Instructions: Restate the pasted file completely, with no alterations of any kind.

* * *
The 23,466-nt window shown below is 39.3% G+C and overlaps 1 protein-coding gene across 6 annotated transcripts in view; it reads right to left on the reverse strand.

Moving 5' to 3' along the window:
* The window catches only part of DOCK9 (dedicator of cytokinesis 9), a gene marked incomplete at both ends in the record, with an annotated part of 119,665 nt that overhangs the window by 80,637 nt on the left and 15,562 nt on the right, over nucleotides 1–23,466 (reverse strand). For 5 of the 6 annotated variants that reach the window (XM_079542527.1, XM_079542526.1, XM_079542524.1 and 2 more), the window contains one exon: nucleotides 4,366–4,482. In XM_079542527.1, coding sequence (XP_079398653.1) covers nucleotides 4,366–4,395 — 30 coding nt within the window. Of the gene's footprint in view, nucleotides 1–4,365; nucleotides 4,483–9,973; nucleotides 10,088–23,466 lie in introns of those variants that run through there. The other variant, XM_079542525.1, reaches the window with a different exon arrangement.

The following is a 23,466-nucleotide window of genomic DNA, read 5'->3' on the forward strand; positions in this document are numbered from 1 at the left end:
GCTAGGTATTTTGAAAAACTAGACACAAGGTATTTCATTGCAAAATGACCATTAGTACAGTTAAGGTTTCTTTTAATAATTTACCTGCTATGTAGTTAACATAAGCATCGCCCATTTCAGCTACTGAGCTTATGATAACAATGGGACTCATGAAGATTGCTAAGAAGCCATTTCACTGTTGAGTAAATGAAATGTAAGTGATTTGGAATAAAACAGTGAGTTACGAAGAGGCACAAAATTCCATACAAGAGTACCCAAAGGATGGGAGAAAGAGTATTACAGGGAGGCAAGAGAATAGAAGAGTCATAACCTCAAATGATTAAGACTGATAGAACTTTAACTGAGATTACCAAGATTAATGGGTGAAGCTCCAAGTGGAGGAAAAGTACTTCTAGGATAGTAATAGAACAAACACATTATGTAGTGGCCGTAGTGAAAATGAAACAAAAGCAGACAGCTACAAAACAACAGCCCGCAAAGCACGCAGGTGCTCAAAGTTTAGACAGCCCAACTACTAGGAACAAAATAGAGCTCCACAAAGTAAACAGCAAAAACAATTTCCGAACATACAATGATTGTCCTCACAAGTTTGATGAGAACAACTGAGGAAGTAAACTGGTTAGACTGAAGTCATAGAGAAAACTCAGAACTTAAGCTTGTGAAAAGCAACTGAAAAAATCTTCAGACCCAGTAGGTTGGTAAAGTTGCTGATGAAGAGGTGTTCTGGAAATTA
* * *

The 23,466-nt window shown below is 39.3% G+C and overlaps 1 protein-coding gene across 6 annotated transcripts in view; it reads right to left on the reverse strand.

Moving 5' to 3' along the window:
* The window catches only part of DOCK9 (dedicator of cytokinesis 9), a gene marked incomplete at both ends in the record, with an annotated part of 119,665 nt that overhangs the window by 80,637 nt on the left and 15,562 nt on the right, over nucleotides 1–23,466 (reverse strand). For 5 of the 6 annotated variants that reach the window (XM_079542527.1, XM_079542526.1, XM_079542524.1 and 2 more), the window contains one exon: nucleotides 4,366–4,482. In XM_079542527.1, coding sequence (XP_079398653.1) covers nucleotides 4,366–4,395 — 30 coding nt within the window. Of the gene's footprint in view, nucleotides 1–4,365; nucleotides 4,483–9,973; nucleotides 10,088–23,466 lie in introns of those variants that run through there. The other variant, XM_079542525.1, reaches the window with a different exon arrangement.

The following is a 23,466-nucleotide window of genomic DNA, read 5'->3' on the forward strand; positions in this document are numbered from 1 at the left end:
GCTAGGTATTTTGAAAAACTAGACACAAGGTATTTCATTGCAAAATGACCATTAGTACAGTTAAGGTTTCTTTTAATAATTTACCTGCTATGTAGTTAACATAAGCATCGCCCATTTCAGCTACTGAGCTTATGATAACAATGGGACTCATGAAGATTGCTAAGAAGCCATTTCACTGTTGAGTAAATGAAATGTAAGTGATTTGGAATAAAACAGTGAGTTACGAAGAGGCACAAAATTCCATACAAGAGTACCCAAAGGATGGGAGAAAGAGTATTACAGGGAGGCAAGAGAATAGAAGAGTCATAACCTCAAATGATTAAGACTGATAGAACTTTAACTGAGATTACCAAGATTAATGGGTGAAGCTCCAAGTGGAGGAAAAGTACTTCTAGGATAGTAATAGAACAAACACATTATGTAGTGGCCGTAGTGAAAATGAAACAAAAGCAGACAGCTACAAAACAACAGCCCGCAAAGCACGCAGGTGCTCAAAGTTTAGACAGCCCAACTACTAGGAACAAAATAGAGCTCCACAAAGTAAACAGCAAAAACAATTTCCGAACATACAATGATTGTCCTCACAAGTTTGATGAGAACAACTGAGGAAGTAAACTGGTTAGACTGAAGTCATAGAGAAAACTCAGAACTTAAGCTTGTGAAAAGCAACTGAAAAAATCTTCAGACCCAGTAGGTTGGTAAAGTTGCTGATGAAGAGGTGTTCTGGAAATTA